* Praticien Hospitalier, Department of Gynecology, Hôpital Félix Guyon, 97400 Saint-Denis, Ile de la Réunion, France.
**Praticien Hospitalier, Department of Neonatology, Hôpital Félix Guyon, 97400 Saint-Denis, Ile de la Réunion, France.
A 30-year-old P1G0 was referred to us for a routine screening at 22 weeks without relevant past obstetric of family, Warfarin exposure, alcohol abuse or vitamin K deficiency. The patient, however, presented a Systemic Lupus Erythematosus (SLE) which was treated by Plaquenyl (1/day).
Nuchal translucency measurement was 1.5 mm (62 mm CRL). Maternal risk for trisomy 21 was 1:2500.
Binder syndrome was diagnosed at 18 weeks with nasal hypoplasia, reduced naso-frontal angle. There were no micro-retrognathia and no other sign of chondrodysplasia or abnormal stippling.
An amniocentesis was normal (46 XX) without 4p deletion. A normal maternal vitamin dosage (vitamin A, D, E, Zinc, K) excluded malabsorption. Discussions of geneticists and neonatologists concluded that isolated Binder syndrome was the most likely diagnosis, however, possible underlying etiology could be Systemic Lupus Erythematosus. The parents decided to continue pregnancy.
The congenital abnormalities found were always confirmed at 27 weeks with facial dysmorphism and flat mid-face.
The patient gave birth at 39 weeks (3300 g, with a length of 48 cm). Post-natal adaptation was normal. She had a flat nasal bridge and hypoplasia of the distal phalanges, an intact arched palate without choanal atresia.
At day 3, post-natal radiography confirmed marked hypoplasia of the distal phalanges. There were other bones anomalies: abnormal calcifications behind the upper extremity of the left femur and on the tarsus. The final diagnosis was brachyphalangic punctate chondrodysplasia with Binder phenotype caused by maternal Lupus.
Binder Phenotype is now considered to be a heterogeneous phenotype (associated with different etiology), rather than a single nosologic entity.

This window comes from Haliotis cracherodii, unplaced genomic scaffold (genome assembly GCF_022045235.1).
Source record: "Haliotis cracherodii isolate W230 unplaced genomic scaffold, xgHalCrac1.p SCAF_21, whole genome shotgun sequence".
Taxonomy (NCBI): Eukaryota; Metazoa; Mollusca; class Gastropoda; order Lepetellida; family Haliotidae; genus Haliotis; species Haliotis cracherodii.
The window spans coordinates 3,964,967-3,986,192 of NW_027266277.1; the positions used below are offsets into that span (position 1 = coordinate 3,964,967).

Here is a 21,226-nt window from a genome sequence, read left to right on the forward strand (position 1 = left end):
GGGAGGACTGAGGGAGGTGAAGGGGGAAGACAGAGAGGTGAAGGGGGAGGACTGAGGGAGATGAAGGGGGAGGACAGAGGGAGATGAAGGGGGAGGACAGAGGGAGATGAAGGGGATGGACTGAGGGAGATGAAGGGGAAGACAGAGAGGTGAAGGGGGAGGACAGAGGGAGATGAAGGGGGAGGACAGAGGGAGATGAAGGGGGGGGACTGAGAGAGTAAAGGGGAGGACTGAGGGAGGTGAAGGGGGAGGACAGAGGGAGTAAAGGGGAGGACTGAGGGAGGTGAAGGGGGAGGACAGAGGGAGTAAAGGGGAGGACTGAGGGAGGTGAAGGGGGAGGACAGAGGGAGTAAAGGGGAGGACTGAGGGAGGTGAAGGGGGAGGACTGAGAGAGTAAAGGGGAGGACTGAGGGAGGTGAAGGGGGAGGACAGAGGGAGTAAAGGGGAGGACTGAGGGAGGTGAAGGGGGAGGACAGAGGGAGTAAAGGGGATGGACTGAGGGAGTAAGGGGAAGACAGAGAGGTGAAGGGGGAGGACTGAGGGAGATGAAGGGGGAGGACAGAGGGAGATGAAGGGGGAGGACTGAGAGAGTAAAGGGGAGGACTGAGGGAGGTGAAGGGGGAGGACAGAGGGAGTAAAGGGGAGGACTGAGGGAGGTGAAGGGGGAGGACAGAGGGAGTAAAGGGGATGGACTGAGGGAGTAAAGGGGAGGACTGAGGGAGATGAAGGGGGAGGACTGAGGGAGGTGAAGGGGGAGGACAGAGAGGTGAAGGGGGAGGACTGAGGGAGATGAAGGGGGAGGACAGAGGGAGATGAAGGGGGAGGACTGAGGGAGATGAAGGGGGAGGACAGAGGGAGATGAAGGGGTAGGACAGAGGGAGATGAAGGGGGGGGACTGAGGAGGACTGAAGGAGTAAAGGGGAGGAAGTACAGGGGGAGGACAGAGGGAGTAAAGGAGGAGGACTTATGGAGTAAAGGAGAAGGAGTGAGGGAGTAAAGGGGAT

Binder Phenotype is characterized by midface hypoplasia, with absence of the nasal spine leading to a flat profile and depressed nasal bridge. Short nose, short columella, flat naso-labial angle and perialar flattening are characteristic of Binder Phenotype.
Isolated Binder Phenotype transmission would be autosomal dominant, according to different authors, but doubted by others authors as Levaillant.
Binder Phenotype can also be an important sign of chondrodysplasia punctata (CDDP), a heterogeneous condition characterized by punctate calcifications secondary to abnormal calcium deposits during endochondrogenesis. Classification of chondrodysplasia punctata is classically divides in three groups of etiology:
1. Chromosomal abnormalities: As Trisomy 21.
2. Metabolic congenital abnormalities: As Zellweger syndrome.
3. Disruption of vitamin K metabolism: caused by inherited or extrinsic factors.
3.1 Inherited etiology: X-linked recessive brachytelephalangic type of chondrodysplasia punctata = CDPX1 caused by mutations of ARSE, localized in Xp22.3. ARSE codes Aryl Sulfatase Enzyme, a system Golgi enzyme. His activity is inhibited in vitro by Warfarin.
3.2 Extrinsic factors:
- Prenatal exposure to Phenytoin and Alcohol
- Prenatal exposure to Coumarin derivatives: especially between 6th and 9th weeks.
- Maternal chronic disease: with important vitamin K deficiency during first trimester. So, untreated coeliac disease, secondary short bowel syndrome or another type of digestive malabsorption and intractable vomiting of early pregnancy can be responsible for important vitamin K deficiency, and so, Binder Phenotype.
Recently, according to Levaillant’s article and others authors, Binder Phenotype was observed in half the siblings born to a mother with auto-immune disease. Conversely, Auto-Immune diseases have been observed in mother of infants with chondrodysplasia punctata with Binder Phenotype. Nevertheless, the relation between chondrodysplasia punctata with Binder Phenotype and disturbance of maternal vitamin K metabolism is still unclear. But according to different authors, Systemic Lupus Erythematosus during pregnancy can cause fetal pathology, as nasal hypoplasia and stippled epiphyses, mimicking fetal Warfarin syndrome.
About our case, we think that modification of the vitamin K metabolism is certainly the responsible of Binder Phenotype with brachyphalangic chondrodysplasia punctata. As in our case with maternal Systemic Lupus Erythematosus, antiphospholipid antibodies may probably interact with vitamin K metabolism.
Figure 1-4: 2D sagittal section of the fetal face at 18 weeks, demonstrating an abnormal profile with flattened nose and abnormally positioned maxilla (fronto-nasal angle = 155°).